# Graphs#

Hiperwalk gives support to three different types of graphs:
simples graphs, multigraphs and weighted graphs.
There is a class for each of these types of graph:
`hiperwalk.Graph`

,
`hiperwalk.Multigraph`

, and
`hiperwalk.WeightedGraph`

, respectively.

## Simple Graphs#

The `hiperwalk.Graph`

class is used for
handling simple graphs with self-loops.

You can create any graph by passing the adjacency matrix to
the `hiperwalk.Graph`

constructor.
You can obtain the adjacency matrix using NetworkX’s
`networkx.adjacency_matrix()`

function.
For instance, to generate the adjacency matrix of a ladder graph,
you would execute the following commands:

```
>>> import networkx as nx
>>> nx_ladder = nx.ladder_graph(10)
>>> adj = nx.adjacency_matrix(nx_ladder)
>>> adj
<20x20 sparse array of type '<class 'numpy.int64'>'
with 56 stored elements in Compressed Sparse Row format>
```

Once you have the adjacency matrix, you can then create a Hiperwalk graph.

```
>>> import hiperwalk as hpw
>>> hpw_ladder = hpw.Graph(adj)
>>> hpw_ladder
<hiperwalk.graph.graph.Graph object at 0x7f3bd0627eb0>
```

Alternativaly, you can create a Hiperwalk graph by
passing an instance of `networkx.Graph`

.

```
>>> hpw_ladder2 = hpw.Graph(nx_ladder)
>>> hpw_ladder2
<hiperwalk.graph.graph.Graph object at 0x74f25e41d4e0>
>>> # checking if the adjacency matrices are equal
>>> nx_adj = nx.adjacency_matrix(nx_ladder)
>>> hpw_adj1 = hpw_ladder.adjacency_matrix()
>>> hpw_adj2 = hpw_ladder2.adjacency_matrix()
>>> (nx_adj - hpw_adj1).nnz == 0
True
>>> (hpw_adj1 - hpw_adj2).nnz == 0
True
```

After instantiating a Hiperwalk graph, it’s advisable to delete the NetworkX graph. This step is particularly important when dealing with large graphs, as it helps to prevent memory overload.

```
>>> del nx_ladder
```

Following this, you can use `hpw_ladder`

to simulate any quantum walk,
regardless of the model.

### Order of Neighbors#

By default, the neighbors of a vertex are listed in ascending order.

```
>>> hpw_ladder.neighbors(1)
array([ 0, 2, 11])
```

Depending on the graph,
you may wish to specify a different order of neighbors.
This is particularly useful for the coined quantum walk model
(`hiperwalk.Coined`

).
To specify an order of neighbors,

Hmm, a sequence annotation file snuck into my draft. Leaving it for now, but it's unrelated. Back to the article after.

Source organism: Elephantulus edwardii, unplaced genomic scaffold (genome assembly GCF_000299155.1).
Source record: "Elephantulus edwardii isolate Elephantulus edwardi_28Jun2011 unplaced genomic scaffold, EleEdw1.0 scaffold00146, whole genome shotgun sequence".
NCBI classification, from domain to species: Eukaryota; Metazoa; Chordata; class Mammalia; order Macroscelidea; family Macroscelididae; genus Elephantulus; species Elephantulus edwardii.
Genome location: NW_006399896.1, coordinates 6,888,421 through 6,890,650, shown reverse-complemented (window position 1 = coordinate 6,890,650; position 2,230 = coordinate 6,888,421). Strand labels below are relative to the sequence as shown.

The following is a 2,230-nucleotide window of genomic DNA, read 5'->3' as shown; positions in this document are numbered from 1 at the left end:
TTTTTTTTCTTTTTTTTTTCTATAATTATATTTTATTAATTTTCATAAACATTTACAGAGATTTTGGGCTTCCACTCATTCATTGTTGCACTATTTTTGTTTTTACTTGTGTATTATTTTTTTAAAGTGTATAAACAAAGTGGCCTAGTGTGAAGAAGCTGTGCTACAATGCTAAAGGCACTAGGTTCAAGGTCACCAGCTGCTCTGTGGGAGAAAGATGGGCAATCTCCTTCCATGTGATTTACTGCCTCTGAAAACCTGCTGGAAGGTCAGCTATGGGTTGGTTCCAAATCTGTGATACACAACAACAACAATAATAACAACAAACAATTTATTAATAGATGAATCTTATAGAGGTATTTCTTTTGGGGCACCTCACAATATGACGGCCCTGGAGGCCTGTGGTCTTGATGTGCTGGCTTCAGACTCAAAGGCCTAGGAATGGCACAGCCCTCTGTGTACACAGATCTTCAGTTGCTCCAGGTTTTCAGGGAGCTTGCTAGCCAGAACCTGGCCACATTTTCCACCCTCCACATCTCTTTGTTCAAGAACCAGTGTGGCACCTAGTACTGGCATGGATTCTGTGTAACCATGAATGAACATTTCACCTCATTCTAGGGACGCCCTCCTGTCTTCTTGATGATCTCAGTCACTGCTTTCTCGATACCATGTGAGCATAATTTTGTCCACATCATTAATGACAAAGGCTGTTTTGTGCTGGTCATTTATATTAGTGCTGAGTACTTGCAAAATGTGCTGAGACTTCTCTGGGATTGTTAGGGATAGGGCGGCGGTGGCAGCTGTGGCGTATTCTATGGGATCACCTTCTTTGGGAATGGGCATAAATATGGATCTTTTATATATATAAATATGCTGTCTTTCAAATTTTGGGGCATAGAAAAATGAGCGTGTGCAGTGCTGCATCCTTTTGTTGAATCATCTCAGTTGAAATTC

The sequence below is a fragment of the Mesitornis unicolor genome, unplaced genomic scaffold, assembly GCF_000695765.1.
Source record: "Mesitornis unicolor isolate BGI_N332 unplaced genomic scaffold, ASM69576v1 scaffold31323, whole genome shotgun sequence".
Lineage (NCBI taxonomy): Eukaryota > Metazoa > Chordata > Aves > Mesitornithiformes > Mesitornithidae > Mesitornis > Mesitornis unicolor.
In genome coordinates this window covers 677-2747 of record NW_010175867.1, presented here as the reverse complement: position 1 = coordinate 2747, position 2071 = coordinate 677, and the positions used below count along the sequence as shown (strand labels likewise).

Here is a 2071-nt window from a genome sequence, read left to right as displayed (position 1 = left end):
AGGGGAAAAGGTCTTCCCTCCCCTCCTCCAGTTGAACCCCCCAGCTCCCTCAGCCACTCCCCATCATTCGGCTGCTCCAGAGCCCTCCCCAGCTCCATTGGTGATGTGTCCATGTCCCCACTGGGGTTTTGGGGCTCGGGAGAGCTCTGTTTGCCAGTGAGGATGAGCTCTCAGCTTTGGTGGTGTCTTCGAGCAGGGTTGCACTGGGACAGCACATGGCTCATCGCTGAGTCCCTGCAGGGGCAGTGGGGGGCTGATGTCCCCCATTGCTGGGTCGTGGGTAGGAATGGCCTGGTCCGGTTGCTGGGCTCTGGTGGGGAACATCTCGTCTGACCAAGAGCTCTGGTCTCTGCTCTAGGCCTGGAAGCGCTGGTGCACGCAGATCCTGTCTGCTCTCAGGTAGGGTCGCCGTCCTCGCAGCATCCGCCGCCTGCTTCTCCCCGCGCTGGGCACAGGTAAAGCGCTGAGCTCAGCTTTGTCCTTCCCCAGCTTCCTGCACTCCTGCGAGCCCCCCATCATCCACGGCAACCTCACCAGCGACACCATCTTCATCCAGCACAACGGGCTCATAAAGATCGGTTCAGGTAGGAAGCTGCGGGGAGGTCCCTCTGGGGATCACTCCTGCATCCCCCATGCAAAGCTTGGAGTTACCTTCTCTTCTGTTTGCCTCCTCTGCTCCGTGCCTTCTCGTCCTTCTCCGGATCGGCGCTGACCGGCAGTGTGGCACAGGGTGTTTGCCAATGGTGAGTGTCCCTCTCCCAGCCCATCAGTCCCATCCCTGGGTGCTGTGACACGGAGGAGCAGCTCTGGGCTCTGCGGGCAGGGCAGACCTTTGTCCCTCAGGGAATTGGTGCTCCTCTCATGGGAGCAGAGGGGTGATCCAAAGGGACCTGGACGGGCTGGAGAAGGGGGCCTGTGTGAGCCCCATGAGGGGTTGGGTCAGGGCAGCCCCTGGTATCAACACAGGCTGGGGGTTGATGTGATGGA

create the adjacency matrix using `scipy.sparse.csr_array`

such that `scipy.sparse.csr_array.has_sorted_indices`

is `False`

.
This can be done by expliciting
`scipy.sparse.csr_array`

’s `indices`

.
Then, the neighbors of `u`

are listed in the order
`indices[indptr[u]:indptr[u+1]]`

.
For example,
the following commands create a
complete graph with self-loops where the neighbors of `u`

are
listed in the order `[u, u+1, ..., u-1]`

.

```
>>> import scipy.sparse
>>> # creating the csr_array
>>> num_vert = 5
>>> data = np.ones(num_vert**2)
>>> indices = [(u + shift) % num_vert
... for u in range(num_vert)
... for shift in range(num_vert)]
>>> indptr = np.arange(0, num_vert**2 + 1, num_vert)
>>> adj_matrix = scipy.sparse.csr_array((data, indices, indptr))
>>> # creating graph with non-default order of neighbors
>>> g = hpw.Graph(adj_matrix)
>>> # testing the order of neighbors
>>> for u in range(num_vert):
... print(g.neighbors(u))
[0 1 2 3 4]
[1 2 3 4 0]
[2 3 4 0 1]
[3 4 0 1 2]
[4 0 1 2 3]
```

## Multigraphs#

You can create a multigraph by passing its adjacency matrix. The adjacency matrix entries are the number of edges simultaneously incident to pairs of vertices.

```
>>> # creating the adjacency matrix of a complete multigraph
>>> num_vert = 5
>>> adj_matrix = np.zeros((num_vert, num_vert))
>>> for i in range(num_vert):
... for j in range(num_vert):
... adj_matrix[i, j] = i + j + 1
...
>>> # creating multigraph
>>> g = hpw.Multigraph(adj_matrix)
>>> # checking if multigraph was created properly
>>> np.all(np.array(
... [g.number_of_edges(u, v) == u + v + 1
... for u in range(num_vert)
... for v in range(num_vert)]) == True)
True
```

Multigraphs are used to create coined quantum walks
(`hiperwalk.Coined`

).

### Order of Neighbors#

To specify a non-default order of neighbors,
you can follow the same steps used for simple graphs.
But be aware that the values of `data`

must be rearranged
with respect to `indices`

.

```
>>> # creating data with the appropriate values
>>> data = [u + v + 1 for u in range(num_vert)
... for v in indices[indptr[u]:indptr[u+1]]]
>>> adj_matrix = scipy.sparse.csr_array((data, indices, indptr))
>>> # create multigraph with desired order of neighbors
>>> g = hpw.Multigraph(adj_matrix)
>>> for u in range(num_vert):
... print(g.neighbors(u))
[0 1 2 3 4]
[1 2 3 4 0]
[2 3 4 0 1]
[3 4 0 1 2]
[4 0 1 2 3]
>>> # checking if multigraph was created properly
>>> np.all(np.array(
... [g.number_of_edges(u, v) == u + v + 1
... for u in range(num_vert)
... for v in range(num_vert)]) == True)
True
```

## Weighted Graphs#

You can create a weighted graph by passing its adjacency matrix. The adjacency matrix entries are real values that represent the edge weights.

```
>>> # creating the adjacency matrix of a complete weighted graph
>>> num_vert = 5
>>> adj_matrix = np.zeros((num_vert, num_vert))
>>> for i in range(num_vert):
... for j in range(num_vert):
... adj_matrix[i, j] = (i + j)/10
...
>>> # creating weighted
>>> g = hpw.WeightedGraph(adj_matrix)
>>> adj_matrix2 = g.adjacency_matrix().todense()
>>> np.all(np.isclose(adj_matrix, adj_matrix2))
True
```

Weighted graphs are used to create continuous-time quantum walks
(`hiperwalk.ContinuousTime`

).

### Order of Neighbors#

The order of neighbors does not play a crucial role in the continuous-time quantum walk. Even so, you can specify the order of neighbors in weighted graphs using commands akin to those used for multigraphs.